Solar Energy Basics

How Solar Energy Works

Solar energy is a relatively new field of study in terms of practical application, but its existence and effect on our planet is as old as the Earth itself.

The sun undergoes a never-ending series of light and heat producing reactions, comprising and sustaining its fiery mass while radiating these products outward. While some of this radiation is reflected back into space by the upper reaches of our atmosphere, a significant portion passes through and touches the Earth’s surface, powering a variety of natural processes important for the proper balance and functioning of the environment.

But solar energy can be harnessed by humans to power a wide variety of domestic, agricultural, and industrial applications, and is a rapidly-growing technology sector. The importance of moving towards clean, sustainable energy sources is paramount in the modern era, and solar energy provides the most promising and cost-effective solution for many uses.

Solar energy is employed in a number of ways, and can be used in a passive or active scheme, depending on design and desired output. Passive applications for solar energy include conscientious building construction in terms of alignment with the sun for heating and cooling purposes, as well as various greenhouse and farming technologies which allow solar heat to work with maximum efficacy and efficiency. Active uses for solar energy are most often materialized in the form of solar panels, which are accessible conversion tools useful for both large corporations and projects and individual consumers and homeowners.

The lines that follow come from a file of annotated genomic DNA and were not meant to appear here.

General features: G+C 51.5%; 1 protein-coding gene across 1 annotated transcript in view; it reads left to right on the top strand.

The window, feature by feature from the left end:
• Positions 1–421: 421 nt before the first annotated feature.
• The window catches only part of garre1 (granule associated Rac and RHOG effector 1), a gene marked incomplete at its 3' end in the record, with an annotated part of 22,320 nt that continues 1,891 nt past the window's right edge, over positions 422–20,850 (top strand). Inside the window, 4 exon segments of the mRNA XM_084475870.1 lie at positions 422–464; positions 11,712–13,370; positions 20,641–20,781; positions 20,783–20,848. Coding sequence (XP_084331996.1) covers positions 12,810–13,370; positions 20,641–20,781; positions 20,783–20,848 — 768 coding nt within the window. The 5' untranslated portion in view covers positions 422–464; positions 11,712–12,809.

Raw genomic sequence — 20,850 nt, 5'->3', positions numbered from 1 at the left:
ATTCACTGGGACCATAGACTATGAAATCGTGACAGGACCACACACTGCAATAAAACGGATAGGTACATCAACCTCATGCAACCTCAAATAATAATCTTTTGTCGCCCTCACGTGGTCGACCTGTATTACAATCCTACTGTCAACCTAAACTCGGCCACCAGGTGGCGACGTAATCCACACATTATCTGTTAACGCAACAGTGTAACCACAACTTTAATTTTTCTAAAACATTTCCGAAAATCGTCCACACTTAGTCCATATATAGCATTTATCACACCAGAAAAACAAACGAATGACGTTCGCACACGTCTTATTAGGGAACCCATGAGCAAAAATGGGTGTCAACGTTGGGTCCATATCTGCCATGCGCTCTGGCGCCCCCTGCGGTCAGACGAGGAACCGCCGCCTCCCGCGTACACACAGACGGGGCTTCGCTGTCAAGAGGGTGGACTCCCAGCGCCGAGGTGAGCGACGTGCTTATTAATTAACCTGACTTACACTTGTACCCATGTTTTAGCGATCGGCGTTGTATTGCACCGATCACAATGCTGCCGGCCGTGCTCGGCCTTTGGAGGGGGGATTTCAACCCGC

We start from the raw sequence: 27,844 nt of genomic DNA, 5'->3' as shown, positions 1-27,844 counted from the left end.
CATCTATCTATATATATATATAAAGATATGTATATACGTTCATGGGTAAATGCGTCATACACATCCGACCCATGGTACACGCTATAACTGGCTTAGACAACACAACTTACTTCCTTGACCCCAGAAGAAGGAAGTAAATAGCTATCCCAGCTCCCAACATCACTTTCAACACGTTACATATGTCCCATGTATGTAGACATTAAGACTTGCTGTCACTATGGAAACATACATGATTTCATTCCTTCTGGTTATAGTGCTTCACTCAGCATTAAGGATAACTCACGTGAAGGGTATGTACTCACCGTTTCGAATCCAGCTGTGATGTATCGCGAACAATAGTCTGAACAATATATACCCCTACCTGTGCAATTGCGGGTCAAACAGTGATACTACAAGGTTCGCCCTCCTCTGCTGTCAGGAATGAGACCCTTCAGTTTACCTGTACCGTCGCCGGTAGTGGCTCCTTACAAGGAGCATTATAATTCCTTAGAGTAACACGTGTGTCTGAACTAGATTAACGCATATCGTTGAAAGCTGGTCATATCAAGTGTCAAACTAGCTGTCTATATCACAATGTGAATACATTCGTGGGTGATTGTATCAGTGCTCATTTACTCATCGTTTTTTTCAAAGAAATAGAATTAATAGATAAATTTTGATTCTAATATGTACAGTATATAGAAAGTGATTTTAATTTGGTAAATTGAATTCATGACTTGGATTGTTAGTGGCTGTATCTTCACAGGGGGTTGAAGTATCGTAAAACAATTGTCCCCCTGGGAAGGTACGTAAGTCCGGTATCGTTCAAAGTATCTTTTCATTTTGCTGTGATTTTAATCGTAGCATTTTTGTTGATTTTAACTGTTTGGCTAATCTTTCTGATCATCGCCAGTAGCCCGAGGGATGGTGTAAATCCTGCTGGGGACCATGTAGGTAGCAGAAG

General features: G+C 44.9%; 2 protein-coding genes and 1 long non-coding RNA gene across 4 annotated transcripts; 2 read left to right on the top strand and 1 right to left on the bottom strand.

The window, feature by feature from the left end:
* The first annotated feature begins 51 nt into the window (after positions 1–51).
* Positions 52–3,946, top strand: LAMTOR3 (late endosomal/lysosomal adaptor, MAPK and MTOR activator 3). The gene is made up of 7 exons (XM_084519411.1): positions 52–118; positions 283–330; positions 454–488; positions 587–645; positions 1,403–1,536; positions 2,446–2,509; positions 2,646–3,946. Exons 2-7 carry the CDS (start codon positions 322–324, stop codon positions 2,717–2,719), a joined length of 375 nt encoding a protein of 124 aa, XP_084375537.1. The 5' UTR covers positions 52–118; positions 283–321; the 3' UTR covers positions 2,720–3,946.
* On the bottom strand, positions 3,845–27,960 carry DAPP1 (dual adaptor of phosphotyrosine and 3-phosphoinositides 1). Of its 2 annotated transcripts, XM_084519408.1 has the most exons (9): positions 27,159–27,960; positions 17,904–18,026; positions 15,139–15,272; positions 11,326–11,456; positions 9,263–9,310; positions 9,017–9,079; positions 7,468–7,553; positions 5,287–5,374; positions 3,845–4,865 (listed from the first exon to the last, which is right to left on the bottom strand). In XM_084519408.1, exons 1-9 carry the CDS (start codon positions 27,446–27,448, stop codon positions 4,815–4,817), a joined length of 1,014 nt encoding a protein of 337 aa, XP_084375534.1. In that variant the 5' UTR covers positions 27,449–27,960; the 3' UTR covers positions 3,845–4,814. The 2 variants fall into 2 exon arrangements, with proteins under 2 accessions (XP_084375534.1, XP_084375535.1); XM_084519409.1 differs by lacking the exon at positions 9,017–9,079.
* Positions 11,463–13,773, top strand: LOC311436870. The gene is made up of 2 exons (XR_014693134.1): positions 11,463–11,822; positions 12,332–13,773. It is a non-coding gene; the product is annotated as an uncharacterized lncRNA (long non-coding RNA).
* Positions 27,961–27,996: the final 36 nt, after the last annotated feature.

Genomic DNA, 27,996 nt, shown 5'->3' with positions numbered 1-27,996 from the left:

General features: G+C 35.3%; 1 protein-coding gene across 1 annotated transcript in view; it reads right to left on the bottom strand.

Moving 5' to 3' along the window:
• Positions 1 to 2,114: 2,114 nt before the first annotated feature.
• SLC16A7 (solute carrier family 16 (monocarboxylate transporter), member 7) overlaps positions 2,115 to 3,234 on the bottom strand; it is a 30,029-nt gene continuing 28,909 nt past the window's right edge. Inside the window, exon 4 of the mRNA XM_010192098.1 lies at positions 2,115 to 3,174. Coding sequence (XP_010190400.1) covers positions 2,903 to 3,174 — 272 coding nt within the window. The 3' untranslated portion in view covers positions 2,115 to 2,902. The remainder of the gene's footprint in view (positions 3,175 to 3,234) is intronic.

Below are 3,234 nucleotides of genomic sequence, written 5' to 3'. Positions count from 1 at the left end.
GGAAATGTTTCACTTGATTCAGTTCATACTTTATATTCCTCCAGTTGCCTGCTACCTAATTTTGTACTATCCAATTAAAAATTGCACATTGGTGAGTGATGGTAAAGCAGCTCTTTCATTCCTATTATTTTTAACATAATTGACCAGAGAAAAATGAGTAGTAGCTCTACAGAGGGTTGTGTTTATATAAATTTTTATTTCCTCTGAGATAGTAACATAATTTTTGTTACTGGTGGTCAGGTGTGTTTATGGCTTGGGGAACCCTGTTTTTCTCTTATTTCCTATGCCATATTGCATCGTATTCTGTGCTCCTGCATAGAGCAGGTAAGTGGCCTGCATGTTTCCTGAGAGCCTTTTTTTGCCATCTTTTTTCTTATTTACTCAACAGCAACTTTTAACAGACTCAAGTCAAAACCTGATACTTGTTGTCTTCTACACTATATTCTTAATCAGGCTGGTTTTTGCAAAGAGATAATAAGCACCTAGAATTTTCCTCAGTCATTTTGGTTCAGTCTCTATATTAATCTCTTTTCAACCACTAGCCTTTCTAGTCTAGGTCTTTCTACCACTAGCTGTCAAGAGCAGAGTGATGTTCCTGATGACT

Solar panels consist of a number of photovoltaic cells, which absorb solar energy and convert it to electric energy for practical use, storing the energy in a battery bank. The special photovoltaic cells contain electric contacts, which generate useful energy with electrons “grabbed” by the cells’ electric fields. These electrons are available to the cells once photons in direct sunlight come into contact with the surface of the panels, and are the key to creating clean, sustainable energy for the home and beyond.

As you might guess, the specific quality of the photovoltaic cells themselves as well as the number of cells laid over the surface of a solar panel help determine the overall efficacy and output of the panel. Factors including shading obstructions, weather patterns, and proper placement all have an impact on the production potential of a given panel and its set of photovoltaic cells.

Though the applications of solar energy vary, the common threads of efficiency and renewable sources render solar power an intelligent and effective way to power human lives without harming the environment.